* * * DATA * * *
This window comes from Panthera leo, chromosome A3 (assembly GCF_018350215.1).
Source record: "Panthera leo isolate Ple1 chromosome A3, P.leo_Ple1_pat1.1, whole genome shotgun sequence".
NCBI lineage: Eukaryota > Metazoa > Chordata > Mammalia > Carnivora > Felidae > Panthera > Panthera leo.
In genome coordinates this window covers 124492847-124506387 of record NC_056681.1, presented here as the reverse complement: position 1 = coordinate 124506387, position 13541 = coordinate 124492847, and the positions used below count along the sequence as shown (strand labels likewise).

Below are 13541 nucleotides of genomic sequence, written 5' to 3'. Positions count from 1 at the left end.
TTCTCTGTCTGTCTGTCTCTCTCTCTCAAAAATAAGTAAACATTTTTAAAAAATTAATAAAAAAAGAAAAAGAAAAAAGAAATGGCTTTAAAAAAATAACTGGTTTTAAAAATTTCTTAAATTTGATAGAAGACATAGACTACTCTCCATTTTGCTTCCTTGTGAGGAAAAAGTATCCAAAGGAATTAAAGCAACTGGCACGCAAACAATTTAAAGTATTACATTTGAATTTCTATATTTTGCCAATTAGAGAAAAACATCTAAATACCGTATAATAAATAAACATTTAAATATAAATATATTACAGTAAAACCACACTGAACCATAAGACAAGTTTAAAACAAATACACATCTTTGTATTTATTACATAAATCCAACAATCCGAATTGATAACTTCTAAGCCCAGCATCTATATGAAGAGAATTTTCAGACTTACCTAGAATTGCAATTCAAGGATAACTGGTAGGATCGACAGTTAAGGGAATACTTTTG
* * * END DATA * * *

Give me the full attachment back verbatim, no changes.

This window comes from Panthera leo, chromosome A3 (assembly GCF_018350215.1).
Source record: "Panthera leo isolate Ple1 chromosome A3, P.leo_Ple1_pat1.1, whole genome shotgun sequence".
NCBI lineage: Eukaryota > Metazoa > Chordata > Mammalia > Carnivora > Felidae > Panthera > Panthera leo.
In genome coordinates this window covers 124492847-124506387 of record NC_056681.1, presented here as the reverse complement: position 1 = coordinate 124506387, position 13541 = coordinate 124492847, and the positions used below count along the sequence as shown (strand labels likewise).

Below are 13541 nucleotides of genomic sequence, written 5' to 3'. Positions count from 1 at the left end.
TTCTCTGTCTGTCTGTCTCTCTCTCTCAAAAATAAGTAAACATTTTTAAAAAATTAATAAAAAAAGAAAAAGAAAAAAGAAATGGCTTTAAAAAAATAACTGGTTTTAAAAATTTCTTAAATTTGATAGAAGACATAGACTACTCTCCATTTTGCTTCCTTGTGAGGAAAAAGTATCCAAAGGAATTAAAGCAACTGGCACGCAAACAATTTAAAGTATTACATTTGAATTTCTATATTTTGCCAATTAGAGAAAAACATCTAAATACCGTATAATAAATAAACATTTAAATATAAATATATTACAGTAAAACCACACTGAACCATAAGACAAGTTTAAAACAAATACACATCTTTGTATTTATTACATAAATCCAACAATCCGAATTGATAACTTCTAAGCCCAGCATCTATATGAAGAGAATTTTCAGACTTACCTAGAATTGCAATTCAAGGATAACTGGTAGGATCGACAGTTAAGGGAATACTTTTG